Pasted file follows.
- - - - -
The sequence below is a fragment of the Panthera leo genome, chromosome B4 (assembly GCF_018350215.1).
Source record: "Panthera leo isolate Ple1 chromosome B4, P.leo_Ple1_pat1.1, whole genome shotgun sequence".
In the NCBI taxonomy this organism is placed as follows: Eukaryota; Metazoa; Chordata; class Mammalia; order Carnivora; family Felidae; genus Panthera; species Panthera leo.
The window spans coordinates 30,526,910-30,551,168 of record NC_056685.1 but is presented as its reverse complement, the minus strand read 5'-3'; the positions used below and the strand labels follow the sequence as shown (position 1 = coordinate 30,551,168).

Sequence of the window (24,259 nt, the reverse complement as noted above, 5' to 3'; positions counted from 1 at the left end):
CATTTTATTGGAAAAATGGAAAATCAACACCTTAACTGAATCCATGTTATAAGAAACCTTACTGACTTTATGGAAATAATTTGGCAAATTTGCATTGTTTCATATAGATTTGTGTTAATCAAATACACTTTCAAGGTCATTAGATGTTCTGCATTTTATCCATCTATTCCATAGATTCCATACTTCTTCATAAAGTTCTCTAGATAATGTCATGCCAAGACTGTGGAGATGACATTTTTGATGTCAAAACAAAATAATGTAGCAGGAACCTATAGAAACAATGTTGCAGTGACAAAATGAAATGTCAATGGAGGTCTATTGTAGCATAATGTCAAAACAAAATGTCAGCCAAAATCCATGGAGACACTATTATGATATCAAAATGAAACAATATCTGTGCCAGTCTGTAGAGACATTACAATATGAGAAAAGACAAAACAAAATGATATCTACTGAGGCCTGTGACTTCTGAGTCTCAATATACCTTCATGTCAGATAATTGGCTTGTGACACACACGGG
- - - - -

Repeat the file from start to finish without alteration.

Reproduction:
The sequence below is a fragment of the Panthera leo genome, chromosome B4 (assembly GCF_018350215.1).
Source record: "Panthera leo isolate Ple1 chromosome B4, P.leo_Ple1_pat1.1, whole genome shotgun sequence".
In the NCBI taxonomy this organism is placed as follows: Eukaryota; Metazoa; Chordata; class Mammalia; order Carnivora; family Felidae; genus Panthera; species Panthera leo.
The window spans coordinates 30,526,910-30,551,168 of record NC_056685.1 but is presented as its reverse complement, the minus strand read 5'-3'; the positions used below and the strand labels follow the sequence as shown (position 1 = coordinate 30,551,168).

Sequence of the window (24,259 nt, the reverse complement as noted above, 5' to 3'; positions counted from 1 at the left end):
CATTTTATTGGAAAAATGGAAAATCAACACCTTAACTGAATCCATGTTATAAGAAACCTTACTGACTTTATGGAAATAATTTGGCAAATTTGCATTGTTTCATATAGATTTGTGTTAATCAAATACACTTTCAAGGTCATTAGATGTTCTGCATTTTATCCATCTATTCCATAGATTCCATACTTCTTCATAAAGTTCTCTAGATAATGTCATGCCAAGACTGTGGAGATGACATTTTTGATGTCAAAACAAAATAATGTAGCAGGAACCTATAGAAACAATGTTGCAGTGACAAAATGAAATGTCAATGGAGGTCTATTGTAGCATAATGTCAAAACAAAATGTCAGCCAAAATCCATGGAGACACTATTATGATATCAAAATGAAACAATATCTGTGCCAGTCTGTAGAGACATTACAATATGAGAAAAGACAAAACAAAATGATATCTACTGAGGCCTGTGACTTCTGAGTCTCAATATACCTTCATGTCAGATAATTGGCTTGTGACACACACGGG